You May Be Able to Buy Your Lease Early
Most lessees will drive their leased vehicles until the end of the contract (typically 36 months) and return it to their dealer. But a three-year car lease is not set in stone.
Early Termination vs. Lease Purchase
There are at least two primary ways to get out of a car lease early.
One common way to get out of your car lease early is what is called an early termination. An early termination happens when the lessee returns the vehicle to the lessor before their contract is up. This can be very expensive because the lessor may charge an early termination fee and will often seek to collect remaining payments as well as any negative equity.
On the other hand, car lease buyouts are often a better option for most lessors. Lease buyouts are typically executed when the lessee decides they want to own and drive the vehicle beyond the term of the lease contract. They may even wish to sell it to someone else for a profit.
Most buyouts occur at the end of the car lease. The dealer will typically broach the subject at turn-in or shortly before, and the lessee can choose to accept their offer, decline it or negotiate a better price.
What to Consider When You Buy Out Your Car Lease Before Your Contract Ends
1. Consider Your Equity: If you have leased a vehicle and think you may want to keep it, you don’t have to wait until the end of the contract to negotiate a buyout. If your vehicle has retained its value and you have some equity built up, purchasing it even sooner means you can take advantage of that equity. However, the opposite can also be true, as well, if you are “upside down” in your car.
2. Residual Value Is Subjective: There is also the matter of what is called the residual value. When you signed your car lease, you agreed to a predetermined amount — a guess, really — that the car would be worth at the end of the lease term. In the event of a buyout, some lessors will wish to renegotiate that value; others will not. It is important to know what your lessor’s policy is before you look at the buyout options.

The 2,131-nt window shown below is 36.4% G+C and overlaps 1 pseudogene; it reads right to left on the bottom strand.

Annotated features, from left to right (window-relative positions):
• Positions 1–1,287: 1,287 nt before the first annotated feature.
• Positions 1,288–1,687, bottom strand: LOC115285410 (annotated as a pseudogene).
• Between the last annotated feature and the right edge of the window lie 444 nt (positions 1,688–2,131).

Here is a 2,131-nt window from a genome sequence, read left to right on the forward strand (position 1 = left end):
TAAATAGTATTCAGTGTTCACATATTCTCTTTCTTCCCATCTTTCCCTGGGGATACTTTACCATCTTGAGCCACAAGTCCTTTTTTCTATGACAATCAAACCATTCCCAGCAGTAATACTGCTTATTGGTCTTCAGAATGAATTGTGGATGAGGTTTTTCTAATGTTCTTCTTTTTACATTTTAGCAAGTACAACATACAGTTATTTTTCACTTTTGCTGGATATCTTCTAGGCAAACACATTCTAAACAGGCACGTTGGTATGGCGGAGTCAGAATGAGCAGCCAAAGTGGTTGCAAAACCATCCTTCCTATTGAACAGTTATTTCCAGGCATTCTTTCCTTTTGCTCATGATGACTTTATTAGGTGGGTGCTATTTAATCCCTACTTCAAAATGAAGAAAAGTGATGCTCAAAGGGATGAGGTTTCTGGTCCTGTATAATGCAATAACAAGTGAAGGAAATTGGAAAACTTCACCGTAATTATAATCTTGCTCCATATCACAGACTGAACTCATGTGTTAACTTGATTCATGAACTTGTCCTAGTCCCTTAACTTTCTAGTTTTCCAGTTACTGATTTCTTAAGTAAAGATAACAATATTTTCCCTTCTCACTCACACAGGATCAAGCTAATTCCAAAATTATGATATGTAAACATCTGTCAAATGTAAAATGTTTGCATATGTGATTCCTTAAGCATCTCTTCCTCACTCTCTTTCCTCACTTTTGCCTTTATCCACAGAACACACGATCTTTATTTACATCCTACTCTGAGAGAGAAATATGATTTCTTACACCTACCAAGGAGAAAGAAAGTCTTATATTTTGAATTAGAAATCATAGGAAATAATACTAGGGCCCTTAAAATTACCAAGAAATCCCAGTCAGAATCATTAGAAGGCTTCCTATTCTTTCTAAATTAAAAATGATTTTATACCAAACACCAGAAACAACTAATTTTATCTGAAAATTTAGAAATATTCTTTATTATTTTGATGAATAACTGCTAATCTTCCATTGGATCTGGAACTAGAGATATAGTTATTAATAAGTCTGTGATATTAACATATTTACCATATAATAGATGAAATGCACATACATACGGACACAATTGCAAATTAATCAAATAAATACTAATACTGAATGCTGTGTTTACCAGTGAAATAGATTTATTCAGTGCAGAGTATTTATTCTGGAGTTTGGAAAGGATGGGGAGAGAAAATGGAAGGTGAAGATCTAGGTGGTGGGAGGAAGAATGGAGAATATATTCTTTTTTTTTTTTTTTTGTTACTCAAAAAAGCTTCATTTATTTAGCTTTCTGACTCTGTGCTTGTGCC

3. Depreciation and Lease Agreements: On top of the residual value, you will also likely be held responsible for whatever the agreed-upon amount is left in the car lease itself. Again, depending on the vehicle and how much (or how little) it has depreciated, this combined amount could favor you or your lessor.
4. Extra Charges: One other aspect of a lease buyout to keep in mind is that the amount you would finance to buy out a lease is not necessarily just the residual and the contract amount added together. The lessor will likely apply some, if not most, of your past lease payments to finance charges, so your balance could be considerably higher than you may have thought.
5. Wear and Tear Still Applies: There is a widely held belief that lease buyouts are a good way to avoid costs associated with turn-in, including excess mileage or wear-and-tear. That may be true, but you still have to end the lease to buy the vehicle, so you may have to pay those fees to bring the vehicle up to “sellable” condition before you can finance the purchase — just as you would if your car dealer was going to sell it to someone else. Some lessors do not require inspections and reconditioning fees, however, so consult your lease contract.
If the numbers make sense, and your lease company contract is written to make it easy for you to move forward, then the lease buyout process will be similar to other car purchases with a few extra hurdles. In many cases, you can finance your lease buyout with the company that handled your lease or with a bank or credit union. You can also finance through a company like IFS that will help you navigate the sometimes complicated process.
An early buyout on a car lease can make a lot of financial sense. If you love your leased vehicle and see yourself driving it for years to come, or you believe you can buy and sell it for a profit, an early buyout can be a great deal.